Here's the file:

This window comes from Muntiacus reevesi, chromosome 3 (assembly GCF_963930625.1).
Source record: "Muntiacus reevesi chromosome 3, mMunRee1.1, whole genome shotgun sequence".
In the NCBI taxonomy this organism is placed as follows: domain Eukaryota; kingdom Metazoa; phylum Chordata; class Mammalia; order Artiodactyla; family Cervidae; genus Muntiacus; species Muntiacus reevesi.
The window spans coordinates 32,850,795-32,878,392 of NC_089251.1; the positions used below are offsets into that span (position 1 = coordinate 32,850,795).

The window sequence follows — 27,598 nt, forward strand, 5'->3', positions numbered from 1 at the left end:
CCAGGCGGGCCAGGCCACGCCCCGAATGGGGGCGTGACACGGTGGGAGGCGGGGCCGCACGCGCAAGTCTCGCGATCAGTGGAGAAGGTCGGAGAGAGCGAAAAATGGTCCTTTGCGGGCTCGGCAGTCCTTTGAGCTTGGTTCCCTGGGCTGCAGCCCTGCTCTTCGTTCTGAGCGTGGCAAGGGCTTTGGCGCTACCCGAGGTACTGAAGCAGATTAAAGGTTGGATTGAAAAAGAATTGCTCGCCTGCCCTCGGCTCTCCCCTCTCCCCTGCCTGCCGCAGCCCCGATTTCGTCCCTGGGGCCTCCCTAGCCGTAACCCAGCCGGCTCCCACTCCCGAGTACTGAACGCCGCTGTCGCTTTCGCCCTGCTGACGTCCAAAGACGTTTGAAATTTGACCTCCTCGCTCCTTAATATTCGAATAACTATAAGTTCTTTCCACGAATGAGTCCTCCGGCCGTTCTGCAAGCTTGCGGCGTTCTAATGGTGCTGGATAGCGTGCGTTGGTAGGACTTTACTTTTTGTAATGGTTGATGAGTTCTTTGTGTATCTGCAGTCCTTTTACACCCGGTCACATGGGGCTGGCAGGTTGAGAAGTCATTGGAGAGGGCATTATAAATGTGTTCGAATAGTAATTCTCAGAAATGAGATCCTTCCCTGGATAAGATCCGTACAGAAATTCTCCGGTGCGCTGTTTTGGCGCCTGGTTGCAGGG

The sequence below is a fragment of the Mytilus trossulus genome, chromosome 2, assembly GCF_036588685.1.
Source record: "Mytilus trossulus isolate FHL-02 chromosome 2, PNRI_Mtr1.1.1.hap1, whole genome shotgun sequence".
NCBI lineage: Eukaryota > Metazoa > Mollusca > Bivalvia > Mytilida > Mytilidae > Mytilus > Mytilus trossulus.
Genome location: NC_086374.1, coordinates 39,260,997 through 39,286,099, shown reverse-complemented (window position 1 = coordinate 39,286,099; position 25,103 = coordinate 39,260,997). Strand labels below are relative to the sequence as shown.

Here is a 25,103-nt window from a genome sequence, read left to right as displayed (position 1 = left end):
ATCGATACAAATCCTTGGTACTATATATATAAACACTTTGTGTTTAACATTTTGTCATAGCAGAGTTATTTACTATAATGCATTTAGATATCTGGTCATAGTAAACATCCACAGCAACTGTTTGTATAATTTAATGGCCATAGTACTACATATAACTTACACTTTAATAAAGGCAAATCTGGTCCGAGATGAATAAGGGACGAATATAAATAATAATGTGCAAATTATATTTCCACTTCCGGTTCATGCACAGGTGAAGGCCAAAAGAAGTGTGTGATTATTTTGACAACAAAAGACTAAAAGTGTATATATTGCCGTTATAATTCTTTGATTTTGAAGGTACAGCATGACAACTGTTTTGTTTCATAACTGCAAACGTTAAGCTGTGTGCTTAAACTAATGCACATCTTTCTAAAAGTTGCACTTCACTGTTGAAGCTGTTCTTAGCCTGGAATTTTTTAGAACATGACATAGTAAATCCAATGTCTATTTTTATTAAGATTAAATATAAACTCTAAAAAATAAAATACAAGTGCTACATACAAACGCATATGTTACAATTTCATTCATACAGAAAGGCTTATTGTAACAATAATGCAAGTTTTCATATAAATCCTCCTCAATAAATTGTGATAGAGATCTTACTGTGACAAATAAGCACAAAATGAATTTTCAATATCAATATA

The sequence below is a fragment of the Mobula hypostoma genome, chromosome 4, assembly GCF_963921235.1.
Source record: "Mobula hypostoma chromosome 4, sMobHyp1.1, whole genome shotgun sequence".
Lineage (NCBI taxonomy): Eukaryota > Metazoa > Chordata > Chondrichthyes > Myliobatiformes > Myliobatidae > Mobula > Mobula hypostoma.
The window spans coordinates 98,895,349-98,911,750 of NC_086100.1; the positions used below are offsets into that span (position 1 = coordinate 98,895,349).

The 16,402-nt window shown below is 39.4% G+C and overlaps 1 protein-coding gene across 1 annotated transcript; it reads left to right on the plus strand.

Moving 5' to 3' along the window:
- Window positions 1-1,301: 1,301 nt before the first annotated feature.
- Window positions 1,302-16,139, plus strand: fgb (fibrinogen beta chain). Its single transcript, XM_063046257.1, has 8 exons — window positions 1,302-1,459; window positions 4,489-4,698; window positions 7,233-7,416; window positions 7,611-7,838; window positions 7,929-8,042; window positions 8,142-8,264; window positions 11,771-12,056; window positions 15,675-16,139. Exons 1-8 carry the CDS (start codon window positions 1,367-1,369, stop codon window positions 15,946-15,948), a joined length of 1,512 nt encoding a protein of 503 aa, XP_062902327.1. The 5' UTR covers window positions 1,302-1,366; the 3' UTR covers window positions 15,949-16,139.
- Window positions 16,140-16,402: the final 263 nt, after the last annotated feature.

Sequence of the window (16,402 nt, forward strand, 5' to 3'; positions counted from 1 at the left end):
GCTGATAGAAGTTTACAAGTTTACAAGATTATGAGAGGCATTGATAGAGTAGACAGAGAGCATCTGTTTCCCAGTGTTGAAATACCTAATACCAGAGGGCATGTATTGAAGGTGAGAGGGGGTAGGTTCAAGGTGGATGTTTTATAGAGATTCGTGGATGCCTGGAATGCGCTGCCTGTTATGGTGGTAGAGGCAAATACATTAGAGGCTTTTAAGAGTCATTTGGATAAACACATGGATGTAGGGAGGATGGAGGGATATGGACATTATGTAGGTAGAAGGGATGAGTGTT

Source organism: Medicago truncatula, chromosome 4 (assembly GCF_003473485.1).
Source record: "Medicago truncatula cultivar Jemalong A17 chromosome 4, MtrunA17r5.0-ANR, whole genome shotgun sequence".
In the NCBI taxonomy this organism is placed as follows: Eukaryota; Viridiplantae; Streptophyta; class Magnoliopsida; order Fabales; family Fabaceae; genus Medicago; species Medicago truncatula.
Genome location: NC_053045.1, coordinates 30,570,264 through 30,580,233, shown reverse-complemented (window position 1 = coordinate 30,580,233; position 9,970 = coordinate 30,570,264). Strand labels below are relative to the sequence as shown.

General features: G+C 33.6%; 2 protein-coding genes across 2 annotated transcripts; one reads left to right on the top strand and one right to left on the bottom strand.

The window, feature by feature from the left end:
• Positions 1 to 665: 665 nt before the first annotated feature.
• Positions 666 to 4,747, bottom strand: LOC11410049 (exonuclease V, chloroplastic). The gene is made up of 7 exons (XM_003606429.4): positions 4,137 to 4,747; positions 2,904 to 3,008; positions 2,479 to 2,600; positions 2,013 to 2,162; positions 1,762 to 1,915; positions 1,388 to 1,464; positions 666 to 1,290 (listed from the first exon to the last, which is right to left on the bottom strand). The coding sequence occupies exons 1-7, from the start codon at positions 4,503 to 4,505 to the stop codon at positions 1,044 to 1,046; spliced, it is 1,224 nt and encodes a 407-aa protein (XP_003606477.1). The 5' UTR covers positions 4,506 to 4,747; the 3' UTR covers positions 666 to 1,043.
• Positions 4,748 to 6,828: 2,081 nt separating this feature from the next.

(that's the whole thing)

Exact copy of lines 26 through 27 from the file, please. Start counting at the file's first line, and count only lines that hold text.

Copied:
In the NCBI taxonomy this organism is placed as follows: Eukaryota; Viridiplantae; Streptophyta; class Magnoliopsida; order Fabales; family Fabaceae; genus Medicago; species Medicago truncatula.
Genome location: NC_053045.1, coordinates 30,570,264 through 30,580,233, shown reverse-complemented (window position 1 = coordinate 30,580,233; position 9,970 = coordinate 30,570,264). Strand labels below are relative to the sequence as shown.